Tadd Chapman always seems to be a little ahead of the culinary curve.
When Baja Mediterranean cuisine was suddenly the rage around the peninsula, the celebrated chef and restaurateur was already serving up his own creative seafood-focused fusion dishes at San José del Cabo fine dining fixtures like Don Sanchez and Habanero’s.
As “farm-to-table” and “organic’ increasingly became fine dining buzzwords, Chapman was sourcing fresh, organic produce from his own local farm, Sanchez Orgánico. And as the winemakers from Baja’s Valle de Guadalupe began attracting international attention, the chef was turning Don Sanchez into the local mecca for Mexican wine lovers.
Chapman isn’t the only local chef, of course, to feature Baja Med fusion cuisine made from fresh, local and organic ingredients, and to pair them with fine wines from Valle de Guadalupe. But few area cocineros can match him in terms of creativity and commitment, and certainly no local restaurant has made the same commitment to its wine program as Don Sanchez.
When Chapman renovated the signature downtown restaurant a couple of years ago, he upgraded his facilities and his services: not only installing a wine bar and exposed cellar area featuring hundreds of internationally representative bottles available for meals, tastings and carry-out sales, but also hiring a sommelier and renewing his dedication to wine-centric events and ever-changing tasting menus that paired predominantly Baja produced wines with the freshest local and seasonal ingredients available.
To find out more about Don Sanchez’s acclaimed wine program, we recently sent Los Cabos Magazine contributor and Court of Master Sommeliers certified sommelier Chris Sands to conduct a Q&A with the restaurant’s own resident expert, sommelier Nizuniro Altamirano.
The wine operation at Don Sanchez – from the wine bar and tableside sommelier service to the exposed cellar area and carry-out wine shop – is really quite remarkable, and unlike any other restaurant I’ve visited in Los Cabos. What was the inspiration for the current setup?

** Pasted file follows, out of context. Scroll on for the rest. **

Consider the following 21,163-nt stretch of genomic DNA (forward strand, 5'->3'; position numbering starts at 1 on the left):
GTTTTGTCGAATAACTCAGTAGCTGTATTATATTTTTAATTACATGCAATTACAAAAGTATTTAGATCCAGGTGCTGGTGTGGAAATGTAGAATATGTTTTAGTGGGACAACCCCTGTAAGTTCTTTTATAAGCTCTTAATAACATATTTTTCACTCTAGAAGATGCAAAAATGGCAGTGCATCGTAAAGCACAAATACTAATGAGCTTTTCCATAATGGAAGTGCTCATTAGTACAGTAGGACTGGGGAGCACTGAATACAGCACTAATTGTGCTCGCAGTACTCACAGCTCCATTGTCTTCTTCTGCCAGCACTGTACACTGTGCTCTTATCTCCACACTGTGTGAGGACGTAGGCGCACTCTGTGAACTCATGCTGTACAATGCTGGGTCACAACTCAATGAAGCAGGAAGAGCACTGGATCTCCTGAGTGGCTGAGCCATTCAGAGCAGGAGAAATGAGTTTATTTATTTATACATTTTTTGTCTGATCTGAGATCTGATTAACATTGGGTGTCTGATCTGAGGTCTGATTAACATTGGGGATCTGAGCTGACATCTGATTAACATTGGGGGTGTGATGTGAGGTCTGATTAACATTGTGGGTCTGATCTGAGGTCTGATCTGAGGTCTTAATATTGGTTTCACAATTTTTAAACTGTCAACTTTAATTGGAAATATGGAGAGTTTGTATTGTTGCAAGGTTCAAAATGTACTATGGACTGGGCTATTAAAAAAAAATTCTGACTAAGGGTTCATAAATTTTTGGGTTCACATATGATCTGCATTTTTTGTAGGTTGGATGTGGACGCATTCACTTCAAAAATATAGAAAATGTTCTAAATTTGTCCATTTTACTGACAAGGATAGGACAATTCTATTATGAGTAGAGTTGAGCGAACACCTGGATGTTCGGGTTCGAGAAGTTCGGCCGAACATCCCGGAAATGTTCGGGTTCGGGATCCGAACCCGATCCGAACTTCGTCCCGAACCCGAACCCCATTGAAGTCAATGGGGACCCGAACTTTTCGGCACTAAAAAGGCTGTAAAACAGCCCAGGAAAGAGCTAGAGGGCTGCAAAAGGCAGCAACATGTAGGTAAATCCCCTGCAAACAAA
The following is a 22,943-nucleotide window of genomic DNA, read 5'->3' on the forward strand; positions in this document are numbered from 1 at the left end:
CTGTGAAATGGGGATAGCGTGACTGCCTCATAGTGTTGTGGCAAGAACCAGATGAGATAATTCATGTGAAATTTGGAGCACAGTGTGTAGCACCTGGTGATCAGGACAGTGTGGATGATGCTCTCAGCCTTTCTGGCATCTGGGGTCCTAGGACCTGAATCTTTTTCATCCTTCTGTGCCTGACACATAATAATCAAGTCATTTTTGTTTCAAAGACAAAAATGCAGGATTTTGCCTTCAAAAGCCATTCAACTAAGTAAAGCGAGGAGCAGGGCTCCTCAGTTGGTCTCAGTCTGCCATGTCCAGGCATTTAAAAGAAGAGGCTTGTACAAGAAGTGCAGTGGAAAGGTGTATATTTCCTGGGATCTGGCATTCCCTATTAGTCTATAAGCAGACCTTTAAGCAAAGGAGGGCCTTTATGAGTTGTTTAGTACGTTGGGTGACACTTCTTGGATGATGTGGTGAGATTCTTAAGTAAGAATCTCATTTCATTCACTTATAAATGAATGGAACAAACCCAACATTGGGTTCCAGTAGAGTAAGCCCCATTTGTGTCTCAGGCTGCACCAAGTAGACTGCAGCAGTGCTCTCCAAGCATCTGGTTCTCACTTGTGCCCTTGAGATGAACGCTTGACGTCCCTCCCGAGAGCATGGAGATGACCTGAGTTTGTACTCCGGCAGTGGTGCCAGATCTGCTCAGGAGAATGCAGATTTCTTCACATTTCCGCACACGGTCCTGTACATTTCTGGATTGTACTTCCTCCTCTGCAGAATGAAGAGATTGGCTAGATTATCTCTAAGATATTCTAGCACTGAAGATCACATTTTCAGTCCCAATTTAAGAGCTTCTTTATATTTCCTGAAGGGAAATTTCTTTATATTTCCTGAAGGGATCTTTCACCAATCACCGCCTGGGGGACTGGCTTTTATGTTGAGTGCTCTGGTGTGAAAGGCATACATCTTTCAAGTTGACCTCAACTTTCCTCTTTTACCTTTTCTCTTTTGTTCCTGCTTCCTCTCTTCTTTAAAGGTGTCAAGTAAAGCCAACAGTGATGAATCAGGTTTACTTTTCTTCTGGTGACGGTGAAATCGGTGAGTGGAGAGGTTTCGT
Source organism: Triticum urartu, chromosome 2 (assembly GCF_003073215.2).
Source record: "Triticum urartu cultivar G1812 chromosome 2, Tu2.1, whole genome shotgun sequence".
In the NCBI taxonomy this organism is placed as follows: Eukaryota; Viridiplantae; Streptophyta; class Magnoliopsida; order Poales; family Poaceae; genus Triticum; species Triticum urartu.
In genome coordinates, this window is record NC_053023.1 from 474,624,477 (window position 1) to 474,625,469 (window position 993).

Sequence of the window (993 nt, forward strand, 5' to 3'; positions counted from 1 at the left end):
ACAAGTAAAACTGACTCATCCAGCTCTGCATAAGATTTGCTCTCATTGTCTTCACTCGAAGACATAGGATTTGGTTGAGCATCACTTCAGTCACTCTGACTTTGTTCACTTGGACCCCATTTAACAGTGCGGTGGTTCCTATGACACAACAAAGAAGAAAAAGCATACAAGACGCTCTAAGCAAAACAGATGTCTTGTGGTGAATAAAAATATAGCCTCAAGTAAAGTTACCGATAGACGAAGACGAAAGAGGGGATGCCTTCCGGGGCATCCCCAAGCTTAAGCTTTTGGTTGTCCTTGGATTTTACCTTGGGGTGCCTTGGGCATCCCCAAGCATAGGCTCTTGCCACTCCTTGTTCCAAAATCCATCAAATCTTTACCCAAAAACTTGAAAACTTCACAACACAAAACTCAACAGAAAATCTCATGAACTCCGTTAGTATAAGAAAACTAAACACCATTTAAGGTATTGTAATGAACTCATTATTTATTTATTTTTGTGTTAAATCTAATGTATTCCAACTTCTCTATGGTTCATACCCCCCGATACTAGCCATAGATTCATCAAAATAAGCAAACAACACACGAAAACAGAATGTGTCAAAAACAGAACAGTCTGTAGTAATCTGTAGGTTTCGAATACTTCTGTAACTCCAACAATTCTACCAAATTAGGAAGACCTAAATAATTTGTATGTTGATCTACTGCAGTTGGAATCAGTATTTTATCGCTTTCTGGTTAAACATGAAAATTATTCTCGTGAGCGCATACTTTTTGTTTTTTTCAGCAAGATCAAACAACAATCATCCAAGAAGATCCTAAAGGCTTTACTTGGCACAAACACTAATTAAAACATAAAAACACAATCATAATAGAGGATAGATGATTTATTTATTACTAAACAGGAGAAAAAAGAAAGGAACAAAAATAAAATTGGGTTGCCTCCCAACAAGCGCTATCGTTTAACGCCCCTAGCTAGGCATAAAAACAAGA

The current setup is a result of both our wine concept and a dual wine lounge/tapas experience that is still evolving. The first contact that our guests have with the restaurant is in the wine room. It’s a statement of how important wine is for our restaurant, and it’s also an indication of the role wine can play during a meal at Don Sanchez.
How many labels do you currently stock, and how do they break down geographically? Are the majority Mexican wines from Valle de Guadalupe or Valle de Parras?
We currently carry 287 labels, and our aim is to have between 290 and 300 labels available. Currently, 24% of this is Mexican wine, and although we would like our selection to be mostly Mexican, there is just not enough production and variety for our cava to be higher than that on a national scale. This is reflected in the fact that 32% of our wine is from the U.S. Beyond that, we have allocated 30% of our stock to Old World labels from seven different countries, and 14% of our selection is made up of wines from the Southern Hemisphere.
What’s the process for determining which wines to carry? Do you favor terroir-driven wines that pair well with food, or is more a question of representing benchmark producers from various regions around the world?
We have selected a few big names which are recognizable to any wine enthusiast around the globe, but our main concern with the wine selection is both to have a broad range of flavors, and savory, terroir-rich wines in order to represent the vast diversity found in the wine world today.